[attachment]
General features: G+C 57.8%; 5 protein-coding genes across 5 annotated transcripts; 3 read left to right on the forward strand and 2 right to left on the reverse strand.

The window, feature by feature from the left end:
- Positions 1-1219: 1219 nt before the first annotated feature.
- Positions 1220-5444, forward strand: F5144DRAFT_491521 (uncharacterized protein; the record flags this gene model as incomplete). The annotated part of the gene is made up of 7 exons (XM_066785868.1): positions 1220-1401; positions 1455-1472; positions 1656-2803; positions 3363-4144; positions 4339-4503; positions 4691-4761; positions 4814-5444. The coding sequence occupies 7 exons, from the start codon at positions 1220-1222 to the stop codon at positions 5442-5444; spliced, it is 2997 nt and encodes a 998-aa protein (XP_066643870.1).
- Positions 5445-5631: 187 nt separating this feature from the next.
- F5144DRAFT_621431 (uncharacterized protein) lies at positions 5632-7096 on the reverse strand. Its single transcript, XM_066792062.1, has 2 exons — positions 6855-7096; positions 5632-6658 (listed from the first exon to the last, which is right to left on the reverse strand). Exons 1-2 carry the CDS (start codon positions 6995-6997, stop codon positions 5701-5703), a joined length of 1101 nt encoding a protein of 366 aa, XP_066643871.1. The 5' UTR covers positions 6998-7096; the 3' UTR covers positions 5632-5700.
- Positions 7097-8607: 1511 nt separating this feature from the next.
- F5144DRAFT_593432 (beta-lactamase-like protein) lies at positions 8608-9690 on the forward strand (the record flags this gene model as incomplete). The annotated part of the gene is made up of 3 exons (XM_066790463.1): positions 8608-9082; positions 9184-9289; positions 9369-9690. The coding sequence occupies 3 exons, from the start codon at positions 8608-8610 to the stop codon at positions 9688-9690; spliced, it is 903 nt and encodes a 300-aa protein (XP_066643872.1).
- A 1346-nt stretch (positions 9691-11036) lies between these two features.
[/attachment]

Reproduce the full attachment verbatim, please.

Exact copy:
General features: G+C 57.8%; 5 protein-coding genes across 5 annotated transcripts; 3 read left to right on the forward strand and 2 right to left on the reverse strand.

The window, feature by feature from the left end:
- Positions 1-1219: 1219 nt before the first annotated feature.
- Positions 1220-5444, forward strand: F5144DRAFT_491521 (uncharacterized protein; the record flags this gene model as incomplete). The annotated part of the gene is made up of 7 exons (XM_066785868.1): positions 1220-1401; positions 1455-1472; positions 1656-2803; positions 3363-4144; positions 4339-4503; positions 4691-4761; positions 4814-5444. The coding sequence occupies 7 exons, from the start codon at positions 1220-1222 to the stop codon at positions 5442-5444; spliced, it is 2997 nt and encodes a 998-aa protein (XP_066643870.1).
- Positions 5445-5631: 187 nt separating this feature from the next.
- F5144DRAFT_621431 (uncharacterized protein) lies at positions 5632-7096 on the reverse strand. Its single transcript, XM_066792062.1, has 2 exons — positions 6855-7096; positions 5632-6658 (listed from the first exon to the last, which is right to left on the reverse strand). Exons 1-2 carry the CDS (start codon positions 6995-6997, stop codon positions 5701-5703), a joined length of 1101 nt encoding a protein of 366 aa, XP_066643871.1. The 5' UTR covers positions 6998-7096; the 3' UTR covers positions 5632-5700.
- Positions 7097-8607: 1511 nt separating this feature from the next.
- F5144DRAFT_593432 (beta-lactamase-like protein) lies at positions 8608-9690 on the forward strand (the record flags this gene model as incomplete). The annotated part of the gene is made up of 3 exons (XM_066790463.1): positions 8608-9082; positions 9184-9289; positions 9369-9690. The coding sequence occupies 3 exons, from the start codon at positions 8608-8610 to the stop codon at positions 9688-9690; spliced, it is 903 nt and encodes a 300-aa protein (XP_066643872.1).
- A 1346-nt stretch (positions 9691-11036) lies between these two features.